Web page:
About My Health Careers Internship MedBlogs Contact us
Medindia
LOGIN REGISTER
Advertisement

New Blood Test Can Measure Effectiveness of Aggressive Skin Cancer Treatments

by Adeline Dorcas on May 16, 2019 at 11:25 AM
Font : A-A+

New Blood Test Can Measure Effectiveness of Aggressive Skin Cancer Treatments

Effectiveness of aggressive skin cancer treatments can be tracked easily using a new blood test, reports a new study.

Blood tests that track the amount of tumor DNA can - after only one month of drug therapy - detect how well treatment is working in patients with skin cancer, a new study finds.

Advertisement


Led by researchers from NYU School of Medicine and Perlmutter Cancer Center, the study takes advantage of the nature of cancer cells, which die and are replaced by new cells continuously as part of aggressive cancer growth. Tumor cells burst as they die, spilling their DNA into the bloodstream, where it can be measured by tests, enabling improved diagnosis and better targeting of treatment based on each individual tumor's DNA.

For the new study, researchers traced circulating tumor DNA or ctDNA for the cancer gene BRAF, a gene that plays a key role in many melanomas, the most deadly form of skin cancer. In the United States, more than 7,200 individuals are expected to die from metastatic melanoma in 2019, with BRAF mutations playing a role in nearly half of such diagnoses, according to the Skin Cancer Foundation.
Advertisement

"Our study offers firm evidence that tracking this genetic information may be helpful in identifying patients whose cancers shrink and who survive longer as a result of a particular drug regimen," says senior study investigator David Polsky, MD, PhD, the Alfred W. Kopf, MD, Professor of Dermatologic Oncology at NYU Langone Health.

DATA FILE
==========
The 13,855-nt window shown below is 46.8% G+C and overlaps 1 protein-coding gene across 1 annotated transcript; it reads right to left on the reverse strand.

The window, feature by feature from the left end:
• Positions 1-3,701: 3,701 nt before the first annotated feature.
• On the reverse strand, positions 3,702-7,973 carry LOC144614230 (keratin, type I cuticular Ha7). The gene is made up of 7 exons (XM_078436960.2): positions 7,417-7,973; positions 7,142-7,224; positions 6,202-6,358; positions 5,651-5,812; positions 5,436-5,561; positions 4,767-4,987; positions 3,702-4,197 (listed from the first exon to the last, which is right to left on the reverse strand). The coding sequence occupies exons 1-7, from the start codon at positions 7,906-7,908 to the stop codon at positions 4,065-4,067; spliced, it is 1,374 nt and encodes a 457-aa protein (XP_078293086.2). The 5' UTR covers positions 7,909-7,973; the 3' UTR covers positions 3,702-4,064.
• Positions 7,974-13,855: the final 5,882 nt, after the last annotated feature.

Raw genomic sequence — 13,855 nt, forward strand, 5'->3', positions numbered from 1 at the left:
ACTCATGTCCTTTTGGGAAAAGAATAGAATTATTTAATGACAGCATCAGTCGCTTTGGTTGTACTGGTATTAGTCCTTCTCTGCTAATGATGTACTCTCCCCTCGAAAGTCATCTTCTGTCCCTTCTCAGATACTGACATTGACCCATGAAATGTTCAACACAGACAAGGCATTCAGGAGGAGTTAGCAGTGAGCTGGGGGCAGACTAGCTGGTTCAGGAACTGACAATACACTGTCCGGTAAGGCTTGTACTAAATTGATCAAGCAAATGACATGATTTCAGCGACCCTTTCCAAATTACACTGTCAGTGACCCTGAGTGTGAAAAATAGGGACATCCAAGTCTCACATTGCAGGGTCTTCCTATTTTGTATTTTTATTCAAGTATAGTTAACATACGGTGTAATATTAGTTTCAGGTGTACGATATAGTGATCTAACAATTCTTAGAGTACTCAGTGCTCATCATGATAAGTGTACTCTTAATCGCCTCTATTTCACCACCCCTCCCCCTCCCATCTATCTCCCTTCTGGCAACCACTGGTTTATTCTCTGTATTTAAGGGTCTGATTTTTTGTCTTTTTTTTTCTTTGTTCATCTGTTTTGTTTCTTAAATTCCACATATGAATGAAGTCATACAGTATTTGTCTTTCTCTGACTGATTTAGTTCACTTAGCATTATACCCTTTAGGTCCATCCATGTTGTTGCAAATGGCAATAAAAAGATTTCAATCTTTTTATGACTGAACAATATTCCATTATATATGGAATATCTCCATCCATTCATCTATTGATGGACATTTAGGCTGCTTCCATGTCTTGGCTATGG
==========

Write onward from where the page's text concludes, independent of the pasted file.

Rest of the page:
For the study, being presented at the 2019 American Society of Clinical Oncology annual meeting at Chicago, researchers analyzed blood samples from 345 male and female patients with stage III or IV melanoma, which had already spread from the skin to other organs, and who had BRAF mutations.

These patients could not be treated surgically and were part of a larger group of patients participating in a clinical trial of the drugs dabrafenib and trametinib, designed to target BRAF-mutated cancers.

Among the study's key findings was that the tumor's BRAF mutation could be detected by the new blood test in 93 percent of the patients before treatment started. In addition, the research team found that BRAF ctDNA levels were no longer detectable after one month of therapy in the 40 percent of patients who had a positive clinical outcome after targeted therapy (as measured by an average survival time of 28 months). By contrast, the 60 percent of patients who did not respond as well still had detectable ctDNA levels, and survived for an average of just 14 months.

Polsky and his colleagues say this test appears to be more revealing than the current standard test, which measures lactate dehydrogenase (LDH), an enzyme often elevated by melanoma, because fluctuations in LDH often do not accurately predict treatment success or failure.